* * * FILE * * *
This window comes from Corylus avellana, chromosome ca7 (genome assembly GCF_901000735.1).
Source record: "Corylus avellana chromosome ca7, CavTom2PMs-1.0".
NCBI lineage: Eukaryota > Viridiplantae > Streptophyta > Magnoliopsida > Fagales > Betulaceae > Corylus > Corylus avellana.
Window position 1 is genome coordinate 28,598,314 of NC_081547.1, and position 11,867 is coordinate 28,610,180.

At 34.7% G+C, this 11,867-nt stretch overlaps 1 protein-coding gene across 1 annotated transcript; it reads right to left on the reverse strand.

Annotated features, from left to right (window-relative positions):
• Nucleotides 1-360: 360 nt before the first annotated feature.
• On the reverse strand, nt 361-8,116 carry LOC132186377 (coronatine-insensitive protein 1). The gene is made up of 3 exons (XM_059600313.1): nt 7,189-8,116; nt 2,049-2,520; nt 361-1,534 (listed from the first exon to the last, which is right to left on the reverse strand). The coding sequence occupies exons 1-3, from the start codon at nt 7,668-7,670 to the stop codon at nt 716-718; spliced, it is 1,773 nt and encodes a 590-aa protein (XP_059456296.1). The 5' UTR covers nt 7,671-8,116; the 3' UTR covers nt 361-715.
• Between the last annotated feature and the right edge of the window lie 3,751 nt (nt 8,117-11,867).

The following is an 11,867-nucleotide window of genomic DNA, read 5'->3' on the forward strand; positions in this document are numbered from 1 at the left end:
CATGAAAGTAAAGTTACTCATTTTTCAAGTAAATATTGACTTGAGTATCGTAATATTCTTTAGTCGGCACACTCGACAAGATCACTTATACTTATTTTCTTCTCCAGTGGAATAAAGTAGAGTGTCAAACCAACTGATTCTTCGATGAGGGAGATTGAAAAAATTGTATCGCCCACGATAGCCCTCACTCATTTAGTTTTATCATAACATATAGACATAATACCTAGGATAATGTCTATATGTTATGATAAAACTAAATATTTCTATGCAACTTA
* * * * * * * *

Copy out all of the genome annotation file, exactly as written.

This window comes from Corylus avellana, chromosome ca7 (genome assembly GCF_901000735.1).
Source record: "Corylus avellana chromosome ca7, CavTom2PMs-1.0".
NCBI lineage: Eukaryota > Viridiplantae > Streptophyta > Magnoliopsida > Fagales > Betulaceae > Corylus > Corylus avellana.
Window position 1 is genome coordinate 28,598,314 of NC_081547.1, and position 11,867 is coordinate 28,610,180.

At 34.7% G+C, this 11,867-nt stretch overlaps 1 protein-coding gene across 1 annotated transcript; it reads right to left on the reverse strand.

Annotated features, from left to right (window-relative positions):
• Nucleotides 1-360: 360 nt before the first annotated feature.
• On the reverse strand, nt 361-8,116 carry LOC132186377 (coronatine-insensitive protein 1). The gene is made up of 3 exons (XM_059600313.1): nt 7,189-8,116; nt 2,049-2,520; nt 361-1,534 (listed from the first exon to the last, which is right to left on the reverse strand). The coding sequence occupies exons 1-3, from the start codon at nt 7,668-7,670 to the stop codon at nt 716-718; spliced, it is 1,773 nt and encodes a 590-aa protein (XP_059456296.1). The 5' UTR covers nt 7,671-8,116; the 3' UTR covers nt 361-715.
• Between the last annotated feature and the right edge of the window lie 3,751 nt (nt 8,117-11,867).

The following is an 11,867-nucleotide window of genomic DNA, read 5'->3' on the forward strand; positions in this document are numbered from 1 at the left end:
CATGAAAGTAAAGTTACTCATTTTTCAAGTAAATATTGACTTGAGTATCGTAATATTCTTTAGTCGGCACACTCGACAAGATCACTTATACTTATTTTCTTCTCCAGTGGAATAAAGTAGAGTGTCAAACCAACTGATTCTTCGATGAGGGAGATTGAAAAAATTGTATCGCCCACGATAGCCCTCACTCATTTAGTTTTATCATAACATATAGACATAATACCTAGGATAATGTCTATATGTTATGATAAAACTAAATATTTCTATGCAACTTA